Almost every month, I used to have a day where I got stuck in the mud of me.

I blamed hormones and PMS. After I hit 50, I blamed the lack of hormones. But men get stuck too, so it must simply be the human condition.

Those fragile days are handle-with-prayer days. I end up repeating the simplest prayer I can muster just to get out of bed. If I don’t have enough strength, energy or will to cling to God, right up front, I ask God to cling to me. I don’t just ask, I tell God, “It’s one of those days, God. The burden is on You, so hang on to me.”

I once heard someone say that prayer is more than words. It’s a stance you take, a position you claim. You throw your body against the door to keep the demons from advancing and stay put until they go away.

Over the years, I’ve developed a simple emergency response plan to use as soon as I feel the hurricane of those blue days blowing:

Have a 9-1-1 list of people who get it. Not the Type A’s who will tell you to suck it up and offer 20 ways to multi-task your way through it, but people who know your favorite ice cream, candy bar, music or movie to coax you back.

Avoid mean people, especially at work.

Don’t do anything you don’t absolutely have to do that day.

Make no major decisions about your marriage, your career, your diet or your self worth. You are under the influence of a bad day. 

Don’t “awfulize” what you’re feeling. The world isn’t ending. You are just experiencing turbulence. The plane is safe. The pilot is good.

You’re in the right seat of life. You just hit a patch of bumpy air. Wait. It will pass.

I admit, on those rough days, I’m tempted to call off work and take a mental health day. Instead, I give myself permission to lower my standards for the next 24 hours. I take my friend Don’s advice: Get up, dress up and show up. Trim life down to its bare essentials. Once you do those three things, anything can happen. On some of my worst days I end up doing my best writing, parenting, loving.

My friend Don, who taught me that motto, is one of the happiest people I’ve ever met and has had one of the hardest lives. He greets everyone with a loud, “Yo!” and leaves each person with a hug and these words, “It’s been a slice of heaven.”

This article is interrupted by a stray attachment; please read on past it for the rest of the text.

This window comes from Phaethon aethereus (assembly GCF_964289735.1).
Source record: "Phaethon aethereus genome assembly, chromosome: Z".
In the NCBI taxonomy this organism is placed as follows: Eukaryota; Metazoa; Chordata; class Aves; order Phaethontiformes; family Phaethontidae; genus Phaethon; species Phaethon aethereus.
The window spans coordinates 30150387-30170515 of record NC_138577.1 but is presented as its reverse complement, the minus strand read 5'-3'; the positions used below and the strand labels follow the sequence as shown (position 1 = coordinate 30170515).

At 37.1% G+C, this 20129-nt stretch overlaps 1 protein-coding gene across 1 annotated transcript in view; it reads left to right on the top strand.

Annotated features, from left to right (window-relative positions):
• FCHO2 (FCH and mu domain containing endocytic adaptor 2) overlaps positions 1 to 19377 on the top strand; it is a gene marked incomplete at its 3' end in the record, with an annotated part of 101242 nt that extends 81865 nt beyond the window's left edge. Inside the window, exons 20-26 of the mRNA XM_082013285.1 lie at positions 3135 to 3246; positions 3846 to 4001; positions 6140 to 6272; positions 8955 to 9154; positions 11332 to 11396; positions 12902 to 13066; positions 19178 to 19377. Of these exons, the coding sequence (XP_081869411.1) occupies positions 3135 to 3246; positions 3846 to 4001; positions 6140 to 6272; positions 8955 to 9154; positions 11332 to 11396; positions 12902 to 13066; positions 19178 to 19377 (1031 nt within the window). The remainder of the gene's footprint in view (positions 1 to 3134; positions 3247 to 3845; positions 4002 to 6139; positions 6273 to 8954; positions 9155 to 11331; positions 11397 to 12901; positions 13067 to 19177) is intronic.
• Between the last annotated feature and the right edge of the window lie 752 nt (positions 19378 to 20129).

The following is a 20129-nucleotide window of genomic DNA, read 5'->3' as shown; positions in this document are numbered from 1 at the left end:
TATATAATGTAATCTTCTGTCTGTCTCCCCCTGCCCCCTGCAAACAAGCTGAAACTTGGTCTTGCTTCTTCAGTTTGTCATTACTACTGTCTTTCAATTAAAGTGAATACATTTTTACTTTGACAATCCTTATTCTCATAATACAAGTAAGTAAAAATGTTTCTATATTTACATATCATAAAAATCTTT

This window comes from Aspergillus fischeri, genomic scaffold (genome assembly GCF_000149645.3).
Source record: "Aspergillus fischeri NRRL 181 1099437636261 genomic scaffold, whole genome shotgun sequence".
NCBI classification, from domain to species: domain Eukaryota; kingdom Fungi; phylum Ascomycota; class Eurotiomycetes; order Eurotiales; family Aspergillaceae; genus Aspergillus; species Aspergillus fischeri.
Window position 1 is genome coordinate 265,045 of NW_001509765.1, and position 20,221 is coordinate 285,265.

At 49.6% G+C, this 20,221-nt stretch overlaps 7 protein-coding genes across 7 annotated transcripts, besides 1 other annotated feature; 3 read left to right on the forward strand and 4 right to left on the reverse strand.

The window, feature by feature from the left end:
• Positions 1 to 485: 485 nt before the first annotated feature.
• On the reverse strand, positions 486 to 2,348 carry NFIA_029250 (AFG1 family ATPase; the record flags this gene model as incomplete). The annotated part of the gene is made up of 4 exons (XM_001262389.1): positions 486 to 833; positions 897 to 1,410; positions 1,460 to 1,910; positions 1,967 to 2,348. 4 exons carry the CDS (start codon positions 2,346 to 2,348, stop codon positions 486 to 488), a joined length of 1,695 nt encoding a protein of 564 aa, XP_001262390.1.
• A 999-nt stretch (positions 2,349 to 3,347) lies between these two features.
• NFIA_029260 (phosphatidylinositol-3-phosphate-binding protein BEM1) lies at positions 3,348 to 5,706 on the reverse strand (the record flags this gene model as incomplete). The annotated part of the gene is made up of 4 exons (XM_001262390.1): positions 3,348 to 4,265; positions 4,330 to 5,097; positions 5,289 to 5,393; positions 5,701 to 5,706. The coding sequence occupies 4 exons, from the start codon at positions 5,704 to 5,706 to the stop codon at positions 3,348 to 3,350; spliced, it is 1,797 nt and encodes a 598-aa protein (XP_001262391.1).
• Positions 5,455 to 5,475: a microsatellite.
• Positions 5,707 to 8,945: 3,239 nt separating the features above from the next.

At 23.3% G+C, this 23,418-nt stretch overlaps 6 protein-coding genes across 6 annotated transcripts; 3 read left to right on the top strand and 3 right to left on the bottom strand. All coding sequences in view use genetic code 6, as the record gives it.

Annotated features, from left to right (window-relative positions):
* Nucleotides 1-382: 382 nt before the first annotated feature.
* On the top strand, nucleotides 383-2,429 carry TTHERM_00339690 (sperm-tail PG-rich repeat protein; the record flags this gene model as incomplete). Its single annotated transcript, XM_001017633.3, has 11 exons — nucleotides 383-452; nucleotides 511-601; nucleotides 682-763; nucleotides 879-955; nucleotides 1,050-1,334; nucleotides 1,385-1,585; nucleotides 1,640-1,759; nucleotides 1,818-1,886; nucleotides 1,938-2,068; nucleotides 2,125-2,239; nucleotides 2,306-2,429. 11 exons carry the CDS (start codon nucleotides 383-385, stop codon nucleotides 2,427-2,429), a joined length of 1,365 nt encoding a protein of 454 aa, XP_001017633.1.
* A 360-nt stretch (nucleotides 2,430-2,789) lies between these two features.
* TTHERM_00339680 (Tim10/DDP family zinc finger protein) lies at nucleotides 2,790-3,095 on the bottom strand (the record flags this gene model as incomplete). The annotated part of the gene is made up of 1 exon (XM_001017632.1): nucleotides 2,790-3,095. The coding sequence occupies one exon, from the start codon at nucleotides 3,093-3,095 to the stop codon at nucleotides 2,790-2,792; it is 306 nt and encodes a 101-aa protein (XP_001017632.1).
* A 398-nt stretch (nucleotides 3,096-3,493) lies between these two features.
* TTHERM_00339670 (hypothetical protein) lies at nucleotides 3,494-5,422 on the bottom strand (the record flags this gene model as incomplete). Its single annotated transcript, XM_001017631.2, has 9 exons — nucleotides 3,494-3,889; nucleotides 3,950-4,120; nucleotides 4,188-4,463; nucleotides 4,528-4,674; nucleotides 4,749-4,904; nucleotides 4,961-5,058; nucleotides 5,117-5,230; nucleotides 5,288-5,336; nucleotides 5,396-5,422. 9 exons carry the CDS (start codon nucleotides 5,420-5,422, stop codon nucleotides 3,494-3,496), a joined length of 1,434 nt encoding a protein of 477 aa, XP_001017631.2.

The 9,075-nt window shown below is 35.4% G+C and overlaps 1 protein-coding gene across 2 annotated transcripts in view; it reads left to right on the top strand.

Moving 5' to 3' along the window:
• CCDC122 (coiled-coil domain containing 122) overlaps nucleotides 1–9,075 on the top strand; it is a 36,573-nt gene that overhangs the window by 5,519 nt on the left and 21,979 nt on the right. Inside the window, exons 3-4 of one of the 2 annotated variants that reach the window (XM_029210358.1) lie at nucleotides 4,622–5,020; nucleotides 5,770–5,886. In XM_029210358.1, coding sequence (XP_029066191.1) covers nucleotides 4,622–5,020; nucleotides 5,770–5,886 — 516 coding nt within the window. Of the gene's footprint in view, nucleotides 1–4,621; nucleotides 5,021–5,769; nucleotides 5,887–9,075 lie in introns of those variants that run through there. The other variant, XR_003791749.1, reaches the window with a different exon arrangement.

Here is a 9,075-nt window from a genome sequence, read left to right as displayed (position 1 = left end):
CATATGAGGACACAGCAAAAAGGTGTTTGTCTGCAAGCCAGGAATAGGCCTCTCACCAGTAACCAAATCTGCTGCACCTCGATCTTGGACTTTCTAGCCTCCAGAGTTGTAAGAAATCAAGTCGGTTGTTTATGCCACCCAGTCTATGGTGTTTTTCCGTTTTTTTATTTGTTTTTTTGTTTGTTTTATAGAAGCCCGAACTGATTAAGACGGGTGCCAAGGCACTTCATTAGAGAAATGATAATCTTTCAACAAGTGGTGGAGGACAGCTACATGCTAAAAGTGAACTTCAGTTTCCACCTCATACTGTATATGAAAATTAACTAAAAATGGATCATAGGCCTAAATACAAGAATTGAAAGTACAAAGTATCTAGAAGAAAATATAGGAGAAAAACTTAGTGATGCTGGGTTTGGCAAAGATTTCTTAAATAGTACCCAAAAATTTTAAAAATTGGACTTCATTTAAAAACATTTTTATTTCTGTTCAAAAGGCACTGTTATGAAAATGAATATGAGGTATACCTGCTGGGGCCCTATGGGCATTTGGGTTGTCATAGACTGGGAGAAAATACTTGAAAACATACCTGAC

Don’s had more blue days than most. When he was 11, his mother ended up in a mental institution. His dad was an alcoholic who couldn’t raise the six kids. One Friday, Don was told he was going into an orphanage on Monday for three months. He didn’t know he’d never ever live with his family again. He was 16 the night a priest at the boys home broke the news that his mother died from a brain aneurysm.

Years later, he lost a brother to alcoholism. His brother got into a fight. The other man won by hitting him with a car. Don’s brother was in a coma for a month. Don always tells the good side of that story: God gave him 30 days to say goodbye to his brother.

Don became an alcoholism counselor. He married a nurse and they had two kids. Then his wife had an affair and the marriage unraveled. Through it all, on all those days when he didn’t want to go to work, return calls or listen to other people’s problems, he practiced those words: Get up, dress up, and show up.

His words inspire. No matter how I feel, I get up, dress up and show up for life. When I do, the day always serves up more than I could have hoped for. Each day truly is a slice of heaven. Some days the slices are just smaller than others.


Excerpted from "God Never Blinks" by Regina Brett. Copyright 2010 by Regina Brett. Used by arrangement with Grand Central Publishing. All Rights Reserved.

Regina Brett is the author of "Be the Miracle: 50 Lessons for Making the Impossible Possible." You can find links to her radio show, blog and column for The Plain Dealer at www.reginabrett.com

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